Good habits begin at an early age. Oral hygiene is an important part of your child’s overall health, and it is crucial for parents to support the development of healthy habits in their kids.
Keep reading for toothbrushing tips for young children at every stage of childhood.
From birth, it is recommended that parents begin using a finger toothbrush or washcloth to gently rub and wash their child’s gums after feedings. Once the first tooth comes in, usually around 6 months old, parents should begin brushing with a tiny amount of toothpaste.
Until age 3, you should be using no more than a rice-sized amount of toothpaste for your baby.
In addition, your child’s first dental appointment should take place before age 1, or soon after their first tooth comes in. This helps kids get used to visiting the dentist from an early age and helps parents stay on top of any oral health issues that may already be developing.
At this age, it is important to brush your toddler’s teeth often. The frequent use of bottles and sippy cups makes it necessary to pay extra attention to your toddler’s oral health. If not, the sugars in juice and milk can linger on the teeth for hours, leading to an increased risk of cavities.
As your child grows, it is important to model proper brushing for them. Let them watch how you brush your teeth and then practice brushing their own before you take over for them.
The American Dental Association recommends that kids brush their teeth at least twice a day (i.e. once in the morning and once in the evening) for at least 2 minutes. Kids should use a soft-bristled toothbrush appropriate for their age and a pea-sized amount of toothpaste.
At this age, letting your child brush first with a final sweep from mom or dad is the best way for them to eventually get to the stage of brushing without supervision. Special toothbrushes or brushing aids that use a timer, light, or song can help your child get an idea of how long they need to brush.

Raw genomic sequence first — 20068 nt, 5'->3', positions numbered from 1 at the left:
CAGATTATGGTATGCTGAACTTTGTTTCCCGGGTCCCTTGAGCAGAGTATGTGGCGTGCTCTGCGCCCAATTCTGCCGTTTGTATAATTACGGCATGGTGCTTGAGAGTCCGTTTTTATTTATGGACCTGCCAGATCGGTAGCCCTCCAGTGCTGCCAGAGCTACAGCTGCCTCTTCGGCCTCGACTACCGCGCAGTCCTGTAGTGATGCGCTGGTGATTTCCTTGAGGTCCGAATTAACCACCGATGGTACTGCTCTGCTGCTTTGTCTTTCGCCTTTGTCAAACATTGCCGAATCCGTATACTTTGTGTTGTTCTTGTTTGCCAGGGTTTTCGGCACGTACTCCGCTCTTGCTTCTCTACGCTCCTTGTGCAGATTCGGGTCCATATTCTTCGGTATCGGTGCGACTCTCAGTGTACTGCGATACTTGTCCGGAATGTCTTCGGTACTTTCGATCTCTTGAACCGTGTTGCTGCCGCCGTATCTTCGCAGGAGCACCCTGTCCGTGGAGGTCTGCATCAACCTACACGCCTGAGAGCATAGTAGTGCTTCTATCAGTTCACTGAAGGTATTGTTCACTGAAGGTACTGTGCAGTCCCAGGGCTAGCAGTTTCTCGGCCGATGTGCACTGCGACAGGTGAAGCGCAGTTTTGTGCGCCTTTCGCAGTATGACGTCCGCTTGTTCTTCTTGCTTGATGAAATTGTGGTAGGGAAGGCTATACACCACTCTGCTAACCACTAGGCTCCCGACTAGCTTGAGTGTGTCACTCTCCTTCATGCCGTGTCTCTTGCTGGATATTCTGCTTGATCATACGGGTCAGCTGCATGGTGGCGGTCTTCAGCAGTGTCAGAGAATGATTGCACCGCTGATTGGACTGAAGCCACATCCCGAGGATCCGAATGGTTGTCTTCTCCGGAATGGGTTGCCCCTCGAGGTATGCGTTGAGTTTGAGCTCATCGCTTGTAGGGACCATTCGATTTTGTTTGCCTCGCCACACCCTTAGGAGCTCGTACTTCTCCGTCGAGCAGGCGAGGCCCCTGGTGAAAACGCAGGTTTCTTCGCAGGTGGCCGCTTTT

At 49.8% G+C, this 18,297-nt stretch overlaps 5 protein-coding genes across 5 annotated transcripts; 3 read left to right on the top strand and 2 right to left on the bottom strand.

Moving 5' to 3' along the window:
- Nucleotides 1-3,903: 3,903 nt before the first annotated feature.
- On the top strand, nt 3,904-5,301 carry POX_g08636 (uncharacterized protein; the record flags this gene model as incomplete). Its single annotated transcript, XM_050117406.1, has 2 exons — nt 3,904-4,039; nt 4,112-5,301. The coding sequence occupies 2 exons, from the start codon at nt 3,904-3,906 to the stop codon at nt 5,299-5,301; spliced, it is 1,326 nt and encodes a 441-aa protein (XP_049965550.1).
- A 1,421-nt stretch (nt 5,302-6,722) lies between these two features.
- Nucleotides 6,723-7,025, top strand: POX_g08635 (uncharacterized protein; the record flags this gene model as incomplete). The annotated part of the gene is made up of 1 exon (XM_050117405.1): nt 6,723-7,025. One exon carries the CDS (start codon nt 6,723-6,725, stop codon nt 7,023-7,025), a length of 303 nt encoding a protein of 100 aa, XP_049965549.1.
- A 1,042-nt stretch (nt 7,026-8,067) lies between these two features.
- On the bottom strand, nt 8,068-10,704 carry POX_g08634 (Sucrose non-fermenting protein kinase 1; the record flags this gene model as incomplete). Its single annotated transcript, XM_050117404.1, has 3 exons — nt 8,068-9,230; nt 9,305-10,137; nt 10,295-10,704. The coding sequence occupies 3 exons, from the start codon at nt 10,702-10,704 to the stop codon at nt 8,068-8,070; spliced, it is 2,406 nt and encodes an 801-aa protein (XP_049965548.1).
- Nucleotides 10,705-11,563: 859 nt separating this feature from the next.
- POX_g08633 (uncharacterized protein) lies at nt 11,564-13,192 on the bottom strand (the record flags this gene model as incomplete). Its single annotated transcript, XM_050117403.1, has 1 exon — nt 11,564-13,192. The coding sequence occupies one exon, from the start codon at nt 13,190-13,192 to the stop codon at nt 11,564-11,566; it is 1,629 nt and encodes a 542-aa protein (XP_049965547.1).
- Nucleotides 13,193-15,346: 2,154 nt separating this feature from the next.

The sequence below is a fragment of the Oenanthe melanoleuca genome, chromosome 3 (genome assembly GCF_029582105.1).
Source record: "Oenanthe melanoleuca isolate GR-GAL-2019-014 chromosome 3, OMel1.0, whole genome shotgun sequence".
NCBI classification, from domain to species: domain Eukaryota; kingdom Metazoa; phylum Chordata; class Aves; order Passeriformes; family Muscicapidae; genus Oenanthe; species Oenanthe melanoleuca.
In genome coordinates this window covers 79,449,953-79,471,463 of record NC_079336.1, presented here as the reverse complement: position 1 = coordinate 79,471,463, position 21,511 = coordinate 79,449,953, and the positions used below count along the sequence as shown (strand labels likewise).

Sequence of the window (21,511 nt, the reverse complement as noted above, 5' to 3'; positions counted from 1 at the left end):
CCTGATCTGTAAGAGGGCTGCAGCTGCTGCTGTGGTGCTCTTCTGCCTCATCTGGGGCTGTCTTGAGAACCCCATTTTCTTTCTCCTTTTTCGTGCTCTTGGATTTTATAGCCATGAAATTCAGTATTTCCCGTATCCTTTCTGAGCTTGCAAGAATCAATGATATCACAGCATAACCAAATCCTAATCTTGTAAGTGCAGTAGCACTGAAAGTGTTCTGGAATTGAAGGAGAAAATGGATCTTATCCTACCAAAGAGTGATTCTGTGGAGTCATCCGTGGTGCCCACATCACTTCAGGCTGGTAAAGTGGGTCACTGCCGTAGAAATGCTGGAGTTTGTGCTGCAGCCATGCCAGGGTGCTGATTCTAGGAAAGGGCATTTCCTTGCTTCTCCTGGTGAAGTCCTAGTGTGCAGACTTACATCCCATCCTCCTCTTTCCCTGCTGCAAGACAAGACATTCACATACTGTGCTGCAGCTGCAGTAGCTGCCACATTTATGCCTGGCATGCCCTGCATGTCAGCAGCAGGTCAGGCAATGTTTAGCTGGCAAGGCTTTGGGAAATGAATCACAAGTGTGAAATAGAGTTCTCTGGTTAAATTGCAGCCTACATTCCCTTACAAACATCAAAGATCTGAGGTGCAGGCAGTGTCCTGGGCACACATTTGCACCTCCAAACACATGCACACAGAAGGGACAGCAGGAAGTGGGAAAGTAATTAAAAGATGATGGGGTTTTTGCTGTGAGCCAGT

Beginning around school age, most kids should be able to brush their teeth on their own with minimal adult intervention. However, some children may still require parental supervision for a few more years to ensure they are brushing properly. If your child is learning how to floss, you will likely need to assist them until around the age of 9 or 10 as well. Any dental appliances such as braces can also complicate an oral hygiene routine, so be sure to check in with older kids and teens who have recently undergone orthodontal treatment to ensure they are following their dentist’s instructions.
At every age, it is important to model the behavior you wish to see, and reward healthy habits when you see them. Give your kids some control over choosing their toothbrush and flavor of toothpaste or floss. Keep in mind that your child’s toothbrush should be replaced every 3-4 months, or sooner depending on wear and tear. Although some parents prefer to avoid fluoride, there is some research that the use of fluoride helps prevent cavities in older kids.
If you have questions or concerns about your child’s oral health, visit your family dentist or give us a call to speak with one of our friendly board-certified pediatrician in Arvada!